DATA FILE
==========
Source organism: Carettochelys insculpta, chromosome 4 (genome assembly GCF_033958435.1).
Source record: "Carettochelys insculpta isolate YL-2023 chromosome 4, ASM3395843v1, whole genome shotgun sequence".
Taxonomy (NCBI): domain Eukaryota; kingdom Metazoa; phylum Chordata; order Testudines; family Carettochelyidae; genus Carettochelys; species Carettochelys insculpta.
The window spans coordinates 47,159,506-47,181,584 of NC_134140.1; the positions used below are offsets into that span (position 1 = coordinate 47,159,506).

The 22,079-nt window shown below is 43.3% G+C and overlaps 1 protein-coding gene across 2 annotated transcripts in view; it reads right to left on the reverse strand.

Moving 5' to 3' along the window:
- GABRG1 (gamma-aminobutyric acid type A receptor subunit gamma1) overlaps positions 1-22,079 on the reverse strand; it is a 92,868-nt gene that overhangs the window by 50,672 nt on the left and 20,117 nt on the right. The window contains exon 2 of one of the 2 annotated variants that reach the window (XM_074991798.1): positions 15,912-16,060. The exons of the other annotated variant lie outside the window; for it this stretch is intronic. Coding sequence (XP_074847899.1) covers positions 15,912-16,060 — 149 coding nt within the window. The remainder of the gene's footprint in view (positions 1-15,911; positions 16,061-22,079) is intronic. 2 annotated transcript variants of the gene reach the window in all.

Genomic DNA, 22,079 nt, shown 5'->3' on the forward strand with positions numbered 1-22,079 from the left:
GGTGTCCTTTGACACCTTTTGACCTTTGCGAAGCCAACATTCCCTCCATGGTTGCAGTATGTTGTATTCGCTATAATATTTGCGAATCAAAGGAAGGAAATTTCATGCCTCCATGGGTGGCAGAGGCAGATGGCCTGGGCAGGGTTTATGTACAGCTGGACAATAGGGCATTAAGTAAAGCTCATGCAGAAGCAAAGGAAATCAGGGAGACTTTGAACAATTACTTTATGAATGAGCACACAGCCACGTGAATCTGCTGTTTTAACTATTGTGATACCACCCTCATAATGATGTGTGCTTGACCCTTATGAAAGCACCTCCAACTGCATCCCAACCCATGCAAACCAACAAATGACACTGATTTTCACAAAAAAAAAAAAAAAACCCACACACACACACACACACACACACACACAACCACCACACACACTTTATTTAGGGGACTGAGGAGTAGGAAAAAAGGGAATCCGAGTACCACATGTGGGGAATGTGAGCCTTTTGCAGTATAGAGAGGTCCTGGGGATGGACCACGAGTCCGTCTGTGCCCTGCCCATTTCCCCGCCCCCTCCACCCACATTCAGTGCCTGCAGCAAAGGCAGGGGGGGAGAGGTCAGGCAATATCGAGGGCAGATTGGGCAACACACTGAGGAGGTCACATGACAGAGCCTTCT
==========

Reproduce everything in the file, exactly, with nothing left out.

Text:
Source organism: Carettochelys insculpta, chromosome 4 (genome assembly GCF_033958435.1).
Source record: "Carettochelys insculpta isolate YL-2023 chromosome 4, ASM3395843v1, whole genome shotgun sequence".
Taxonomy (NCBI): domain Eukaryota; kingdom Metazoa; phylum Chordata; order Testudines; family Carettochelyidae; genus Carettochelys; species Carettochelys insculpta.
The window spans coordinates 47,159,506-47,181,584 of NC_134140.1; the positions used below are offsets into that span (position 1 = coordinate 47,159,506).

The 22,079-nt window shown below is 43.3% G+C and overlaps 1 protein-coding gene across 2 annotated transcripts in view; it reads right to left on the reverse strand.

Moving 5' to 3' along the window:
- GABRG1 (gamma-aminobutyric acid type A receptor subunit gamma1) overlaps positions 1-22,079 on the reverse strand; it is a 92,868-nt gene that overhangs the window by 50,672 nt on the left and 20,117 nt on the right. The window contains exon 2 of one of the 2 annotated variants that reach the window (XM_074991798.1): positions 15,912-16,060. The exons of the other annotated variant lie outside the window; for it this stretch is intronic. Coding sequence (XP_074847899.1) covers positions 15,912-16,060 — 149 coding nt within the window. The remainder of the gene's footprint in view (positions 1-15,911; positions 16,061-22,079) is intronic. 2 annotated transcript variants of the gene reach the window in all.

Genomic DNA, 22,079 nt, shown 5'->3' on the forward strand with positions numbered 1-22,079 from the left:
GGTGTCCTTTGACACCTTTTGACCTTTGCGAAGCCAACATTCCCTCCATGGTTGCAGTATGTTGTATTCGCTATAATATTTGCGAATCAAAGGAAGGAAATTTCATGCCTCCATGGGTGGCAGAGGCAGATGGCCTGGGCAGGGTTTATGTACAGCTGGACAATAGGGCATTAAGTAAAGCTCATGCAGAAGCAAAGGAAATCAGGGAGACTTTGAACAATTACTTTATGAATGAGCACACAGCCACGTGAATCTGCTGTTTTAACTATTGTGATACCACCCTCATAATGATGTGTGCTTGACCCTTATGAAAGCACCTCCAACTGCATCCCAACCCATGCAAACCAACAAATGACACTGATTTTCACAAAAAAAAAAAAAAAACCCACACACACACACACACACACACACACACAACCACCACACACACTTTATTTAGGGGACTGAGGAGTAGGAAAAAAGGGAATCCGAGTACCACATGTGGGGAATGTGAGCCTTTTGCAGTATAGAGAGGTCCTGGGGATGGACCACGAGTCCGTCTGTGCCCTGCCCATTTCCCCGCCCCCTCCACCCACATTCAGTGCCTGCAGCAAAGGCAGGGGGGGAGAGGTCAGGCAATATCGAGGGCAGATTGGGCAACACACTGAGGAGGTCACATGACAGAGCCTTCT